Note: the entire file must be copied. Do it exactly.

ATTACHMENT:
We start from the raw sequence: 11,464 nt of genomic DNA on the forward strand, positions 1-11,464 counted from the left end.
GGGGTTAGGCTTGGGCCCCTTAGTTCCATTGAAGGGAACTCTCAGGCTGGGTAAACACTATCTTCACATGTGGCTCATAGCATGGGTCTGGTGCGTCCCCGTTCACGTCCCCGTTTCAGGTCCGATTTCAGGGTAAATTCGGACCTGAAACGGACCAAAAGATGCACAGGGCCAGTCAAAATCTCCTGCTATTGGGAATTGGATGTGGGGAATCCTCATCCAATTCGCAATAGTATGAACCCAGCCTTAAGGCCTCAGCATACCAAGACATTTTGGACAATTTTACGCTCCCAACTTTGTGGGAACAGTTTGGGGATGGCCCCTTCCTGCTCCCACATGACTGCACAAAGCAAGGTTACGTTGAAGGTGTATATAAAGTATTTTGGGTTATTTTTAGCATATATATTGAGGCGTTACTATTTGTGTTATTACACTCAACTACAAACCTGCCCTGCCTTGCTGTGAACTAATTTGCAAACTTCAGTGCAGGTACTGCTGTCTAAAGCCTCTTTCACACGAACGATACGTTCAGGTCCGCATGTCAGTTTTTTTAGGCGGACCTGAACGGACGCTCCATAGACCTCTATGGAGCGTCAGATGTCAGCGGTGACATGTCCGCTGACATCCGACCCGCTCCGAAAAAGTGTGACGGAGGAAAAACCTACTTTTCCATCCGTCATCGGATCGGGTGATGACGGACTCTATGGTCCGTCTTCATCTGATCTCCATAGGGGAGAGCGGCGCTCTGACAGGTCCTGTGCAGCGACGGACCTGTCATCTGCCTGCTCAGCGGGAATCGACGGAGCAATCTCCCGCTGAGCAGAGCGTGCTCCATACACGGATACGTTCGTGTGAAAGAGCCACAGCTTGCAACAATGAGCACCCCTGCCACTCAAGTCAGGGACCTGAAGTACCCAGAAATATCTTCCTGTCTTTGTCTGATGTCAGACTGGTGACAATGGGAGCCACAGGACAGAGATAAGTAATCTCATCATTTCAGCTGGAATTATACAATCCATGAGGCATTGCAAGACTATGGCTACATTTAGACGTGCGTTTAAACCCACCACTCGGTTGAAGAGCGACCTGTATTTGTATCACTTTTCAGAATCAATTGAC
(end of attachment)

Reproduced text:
We start from the raw sequence: 11,464 nt of genomic DNA on the forward strand, positions 1-11,464 counted from the left end.
GGGGTTAGGCTTGGGCCCCTTAGTTCCATTGAAGGGAACTCTCAGGCTGGGTAAACACTATCTTCACATGTGGCTCATAGCATGGGTCTGGTGCGTCCCCGTTCACGTCCCCGTTTCAGGTCCGATTTCAGGGTAAATTCGGACCTGAAACGGACCAAAAGATGCACAGGGCCAGTCAAAATCTCCTGCTATTGGGAATTGGATGTGGGGAATCCTCATCCAATTCGCAATAGTATGAACCCAGCCTTAAGGCCTCAGCATACCAAGACATTTTGGACAATTTTACGCTCCCAACTTTGTGGGAACAGTTTGGGGATGGCCCCTTCCTGCTCCCACATGACTGCACAAAGCAAGGTTACGTTGAAGGTGTATATAAAGTATTTTGGGTTATTTTTAGCATATATATTGAGGCGTTACTATTTGTGTTATTACACTCAACTACAAACCTGCCCTGCCTTGCTGTGAACTAATTTGCAAACTTCAGTGCAGGTACTGCTGTCTAAAGCCTCTTTCACACGAACGATACGTTCAGGTCCGCATGTCAGTTTTTTTAGGCGGACCTGAACGGACGCTCCATAGACCTCTATGGAGCGTCAGATGTCAGCGGTGACATGTCCGCTGACATCCGACCCGCTCCGAAAAAGTGTGACGGAGGAAAAACCTACTTTTCCATCCGTCATCGGATCGGGTGATGACGGACTCTATGGTCCGTCTTCATCTGATCTCCATAGGGGAGAGCGGCGCTCTGACAGGTCCTGTGCAGCGACGGACCTGTCATCTGCCTGCTCAGCGGGAATCGACGGAGCAATCTCCCGCTGAGCAGAGCGTGCTCCATACACGGATACGTTCGTGTGAAAGAGCCACAGCTTGCAACAATGAGCACCCCTGCCACTCAAGTCAGGGACCTGAAGTACCCAGAAATATCTTCCTGTCTTTGTCTGATGTCAGACTGGTGACAATGGGAGCCACAGGACAGAGATAAGTAATCTCATCATTTCAGCTGGAATTATACAATCCATGAGGCATTGCAAGACTATGGCTACATTTAGACGTGCGTTTAAACCCACCACTCGGTTGAAGAGCGACCTGTATTTGTATCACTTTTCAGAATCAATTGAC